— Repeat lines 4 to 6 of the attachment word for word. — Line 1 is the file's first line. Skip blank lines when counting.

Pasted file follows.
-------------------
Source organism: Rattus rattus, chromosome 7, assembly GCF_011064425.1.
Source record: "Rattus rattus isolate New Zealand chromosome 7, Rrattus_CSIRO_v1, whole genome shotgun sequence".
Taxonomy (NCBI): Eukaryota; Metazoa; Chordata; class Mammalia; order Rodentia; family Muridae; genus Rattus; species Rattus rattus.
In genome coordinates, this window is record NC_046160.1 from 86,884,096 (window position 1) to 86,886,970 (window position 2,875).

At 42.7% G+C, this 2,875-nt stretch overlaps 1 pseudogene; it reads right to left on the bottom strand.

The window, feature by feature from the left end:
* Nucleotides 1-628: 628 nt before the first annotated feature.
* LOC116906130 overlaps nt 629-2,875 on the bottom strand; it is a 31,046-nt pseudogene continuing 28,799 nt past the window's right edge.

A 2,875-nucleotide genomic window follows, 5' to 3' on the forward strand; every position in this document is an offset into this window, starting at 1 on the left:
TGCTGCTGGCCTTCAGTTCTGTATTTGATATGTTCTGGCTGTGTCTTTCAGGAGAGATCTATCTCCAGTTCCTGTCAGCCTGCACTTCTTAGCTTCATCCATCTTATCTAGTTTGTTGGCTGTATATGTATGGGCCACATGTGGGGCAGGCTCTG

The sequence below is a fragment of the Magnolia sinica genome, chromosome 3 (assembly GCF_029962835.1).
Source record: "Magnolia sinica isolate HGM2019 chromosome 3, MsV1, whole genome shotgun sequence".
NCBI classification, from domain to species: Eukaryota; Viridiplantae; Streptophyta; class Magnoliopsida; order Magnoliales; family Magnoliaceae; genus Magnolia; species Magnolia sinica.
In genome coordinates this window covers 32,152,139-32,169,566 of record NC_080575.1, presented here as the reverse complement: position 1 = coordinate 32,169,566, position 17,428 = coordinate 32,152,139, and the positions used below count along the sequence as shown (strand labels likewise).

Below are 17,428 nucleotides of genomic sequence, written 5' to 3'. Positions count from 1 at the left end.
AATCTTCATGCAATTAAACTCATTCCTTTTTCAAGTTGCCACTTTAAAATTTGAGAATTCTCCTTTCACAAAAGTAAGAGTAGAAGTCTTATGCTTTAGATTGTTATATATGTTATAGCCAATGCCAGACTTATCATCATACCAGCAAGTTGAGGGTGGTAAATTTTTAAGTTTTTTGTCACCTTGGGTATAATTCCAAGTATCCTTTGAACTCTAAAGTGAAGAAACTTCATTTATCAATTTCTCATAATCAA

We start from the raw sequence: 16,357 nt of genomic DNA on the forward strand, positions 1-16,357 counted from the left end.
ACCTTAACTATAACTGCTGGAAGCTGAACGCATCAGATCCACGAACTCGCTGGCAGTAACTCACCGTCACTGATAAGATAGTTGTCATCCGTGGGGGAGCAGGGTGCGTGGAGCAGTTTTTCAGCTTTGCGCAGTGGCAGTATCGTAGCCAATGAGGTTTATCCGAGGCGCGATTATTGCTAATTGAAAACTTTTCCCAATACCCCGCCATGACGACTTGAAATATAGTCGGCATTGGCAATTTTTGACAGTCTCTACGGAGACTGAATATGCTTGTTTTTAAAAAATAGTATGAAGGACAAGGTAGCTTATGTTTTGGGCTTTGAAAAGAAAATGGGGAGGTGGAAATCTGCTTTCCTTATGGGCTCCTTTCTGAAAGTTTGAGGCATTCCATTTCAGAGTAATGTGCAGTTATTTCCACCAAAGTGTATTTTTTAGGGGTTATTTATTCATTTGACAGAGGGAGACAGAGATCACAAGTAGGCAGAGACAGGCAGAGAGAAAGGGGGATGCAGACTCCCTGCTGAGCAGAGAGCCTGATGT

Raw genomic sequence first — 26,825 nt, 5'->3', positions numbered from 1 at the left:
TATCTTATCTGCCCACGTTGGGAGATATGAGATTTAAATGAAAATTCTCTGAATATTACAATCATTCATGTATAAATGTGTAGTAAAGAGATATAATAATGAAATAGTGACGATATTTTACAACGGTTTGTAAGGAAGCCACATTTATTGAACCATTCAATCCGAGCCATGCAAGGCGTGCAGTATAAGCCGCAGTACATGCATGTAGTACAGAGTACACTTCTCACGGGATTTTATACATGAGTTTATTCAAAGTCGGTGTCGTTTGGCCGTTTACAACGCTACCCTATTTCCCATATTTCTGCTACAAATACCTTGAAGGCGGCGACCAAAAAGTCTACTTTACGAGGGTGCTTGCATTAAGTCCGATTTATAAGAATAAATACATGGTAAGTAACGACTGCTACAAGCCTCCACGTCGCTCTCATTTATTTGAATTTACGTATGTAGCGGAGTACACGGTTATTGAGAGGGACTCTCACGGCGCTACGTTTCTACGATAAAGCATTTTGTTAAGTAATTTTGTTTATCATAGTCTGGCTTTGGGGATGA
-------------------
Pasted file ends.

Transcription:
In genome coordinates, this window is record NC_046160.1 from 86,884,096 (window position 1) to 86,886,970 (window position 2,875).

At 42.7% G+C, this 2,875-nt stretch overlaps 1 pseudogene; it reads right to left on the bottom strand.

The window, feature by feature from the left end: